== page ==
I'm working on a disassembler for ARM Thumb2 (stripped) binaries. I can already recover the CFG of Basic Blocks (BB) that use direct jumps. My next goal is to handle indirect jumps. I'm currently working on identifying targets of switch statements which I'll discuss based on the following example:

int main(int argc, char** argv){
  int i = 0;
  switch (argc) {
    case 0: i++; break;
    case 1: i+=2; break;
    case 3: i+=3; break;
    case 6: i+=6; break;
    case 5: i+=8; break;
    case 7: i+=10; break;
    default: i+=87; break;
  return i;

When compiling the above example using:

arm-linux-gnueabihf-gcc-4.8 -o3 -mthumb main.c -o main.out

Disassembling main using objdump show that the switch table data words start at 0x83d8 as can be seen here:

83bc:       b480            push    {r7}
83be:       b085            sub     sp, #20
83c0:       af00            add     r7, sp, #0
83c2:       6078            str     r0, [r7, #4]
83c4:       6039            str     r1, [r7, #0]
83c6:       2300            movs    r3, #0
83c8:       60fb            str     r3, [r7, #12]
83ca:       687b            ldr     r3, [r7, #4]
83cc:       2b07            cmp     r3, #7
83ce:       d82b            bhi.n   8428 <main+0x6c>
83d0:       a201            add     r2, pc, #4      ; (adr r2, 83d8 <main+0x1c>)
83d2:       f852 f023       ldr.w   pc, [r2, r3, lsl #2]
83d6:       bf00            nop
83d8:       000083f9        .word   0x000083f9
83dc:       00008401        .word   0x00008401
83e0:       00008429        .word   0x00008429
83e4:       00008409        .word   0x00008409
83e8:       00008429        .word   0x00008429
83ec:       00008419        .word   0x00008419
83f0:       00008411        .word   0x00008411
83f4:       00008421        .word   0x00008421
83f8:       68fb            ldr     r3, [r7, #12]
83fa:       3301            adds    r3, #1
83fc:       60fb            str     r3, [r7, #12]
83fe:       e017            b.n     8430 <main+0x74>
8400:       68fb            ldr     r3, [r7, #12]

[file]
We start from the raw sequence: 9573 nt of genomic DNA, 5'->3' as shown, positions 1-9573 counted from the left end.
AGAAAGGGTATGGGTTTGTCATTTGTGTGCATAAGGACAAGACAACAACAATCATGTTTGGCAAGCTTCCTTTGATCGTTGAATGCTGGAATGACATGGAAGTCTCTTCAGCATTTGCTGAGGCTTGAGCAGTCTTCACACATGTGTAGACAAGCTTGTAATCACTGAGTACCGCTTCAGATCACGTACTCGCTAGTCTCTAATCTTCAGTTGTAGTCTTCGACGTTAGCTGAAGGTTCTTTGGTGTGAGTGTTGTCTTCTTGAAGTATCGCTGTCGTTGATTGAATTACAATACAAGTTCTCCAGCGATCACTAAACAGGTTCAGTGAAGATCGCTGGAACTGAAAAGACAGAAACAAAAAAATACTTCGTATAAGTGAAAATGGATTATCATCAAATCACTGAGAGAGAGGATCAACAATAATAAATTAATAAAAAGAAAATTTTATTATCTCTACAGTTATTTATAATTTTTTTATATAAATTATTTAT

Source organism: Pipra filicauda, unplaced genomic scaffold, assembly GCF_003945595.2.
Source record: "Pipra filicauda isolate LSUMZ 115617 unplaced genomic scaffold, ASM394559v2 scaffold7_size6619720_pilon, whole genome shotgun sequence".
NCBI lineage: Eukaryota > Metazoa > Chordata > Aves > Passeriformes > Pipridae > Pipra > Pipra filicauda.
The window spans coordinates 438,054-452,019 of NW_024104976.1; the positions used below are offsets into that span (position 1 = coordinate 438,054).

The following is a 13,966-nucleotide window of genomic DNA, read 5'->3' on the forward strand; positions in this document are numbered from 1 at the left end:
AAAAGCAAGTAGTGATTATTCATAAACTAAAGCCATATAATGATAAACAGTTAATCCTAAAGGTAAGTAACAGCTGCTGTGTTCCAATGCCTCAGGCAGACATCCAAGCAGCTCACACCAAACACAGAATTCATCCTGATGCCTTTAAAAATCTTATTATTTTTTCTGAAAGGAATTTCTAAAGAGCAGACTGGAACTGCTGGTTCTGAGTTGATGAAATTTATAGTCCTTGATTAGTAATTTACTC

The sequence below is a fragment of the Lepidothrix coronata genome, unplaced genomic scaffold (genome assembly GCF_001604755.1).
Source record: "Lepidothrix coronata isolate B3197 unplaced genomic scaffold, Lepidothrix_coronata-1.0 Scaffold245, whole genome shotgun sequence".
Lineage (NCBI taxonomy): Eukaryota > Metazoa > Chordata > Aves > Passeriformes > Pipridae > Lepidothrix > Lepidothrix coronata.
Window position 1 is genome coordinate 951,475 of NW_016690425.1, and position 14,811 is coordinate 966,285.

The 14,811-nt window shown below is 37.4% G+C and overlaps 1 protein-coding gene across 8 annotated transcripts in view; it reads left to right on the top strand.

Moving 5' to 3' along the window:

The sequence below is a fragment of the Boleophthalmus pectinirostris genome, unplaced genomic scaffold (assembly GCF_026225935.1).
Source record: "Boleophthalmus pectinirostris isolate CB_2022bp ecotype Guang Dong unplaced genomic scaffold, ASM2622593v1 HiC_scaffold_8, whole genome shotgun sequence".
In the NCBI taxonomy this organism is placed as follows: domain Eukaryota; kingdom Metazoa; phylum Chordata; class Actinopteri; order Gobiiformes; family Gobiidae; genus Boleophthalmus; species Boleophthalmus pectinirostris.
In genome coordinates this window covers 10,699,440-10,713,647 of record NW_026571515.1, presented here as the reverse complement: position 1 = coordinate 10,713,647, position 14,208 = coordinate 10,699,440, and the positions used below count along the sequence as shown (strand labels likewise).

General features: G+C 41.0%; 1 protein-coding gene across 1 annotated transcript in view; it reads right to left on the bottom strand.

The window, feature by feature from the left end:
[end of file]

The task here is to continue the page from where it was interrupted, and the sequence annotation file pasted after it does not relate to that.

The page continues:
8402:       3302            adds    r3, #2
8404:       60fb            str     r3, [r7, #12]
8406:       e013            b.n     8430 <main+0x74>
8408:       68fb            ldr     r3, [r7, #12]
840a:       3303            adds    r3, #3
840c:       60fb            str     r3, [r7, #12]
840e:       e00f            b.n     8430 <main+0x74>
8410:       68fb            ldr     r3, [r7, #12]
8412:       3306            adds    r3, #6
8414:       60fb            str     r3, [r7, #12]
8416:       e00b            b.n     8430 <main+0x74>
8418:       68fb            ldr     r3, [r7, #12]
841a:       3308            adds    r3, #8
841c:       60fb            str     r3, [r7, #12]
841e:       e007            b.n     8430 <main+0x74>
8420:       68fb            ldr     r3, [r7, #12]
8422:       330a            adds    r3, #10
8424:       60fb            str     r3, [r7, #12]
8426:       e003            b.n     8430 <main+0x74>
8428:       68fb            ldr     r3, [r7, #12]
842a:       3357            adds    r3, #87 ; 0x57
842c:       60fb            str     r3, [r7, #12]
842e:       bf00            nop
8430:       68fb            ldr     r3, [r7, #12]
8432:       4618            mov     r0, r3
8434:       3714            adds    r7, #20
8436:       46bd            mov     sp, r7
8438:       f85d 7b04       ldr.w   r7, [sp], #4
843c:       4770            bx      lr
843e:       bf00            nop


  • Data words store the absolute target addresses of the switch table not offsets.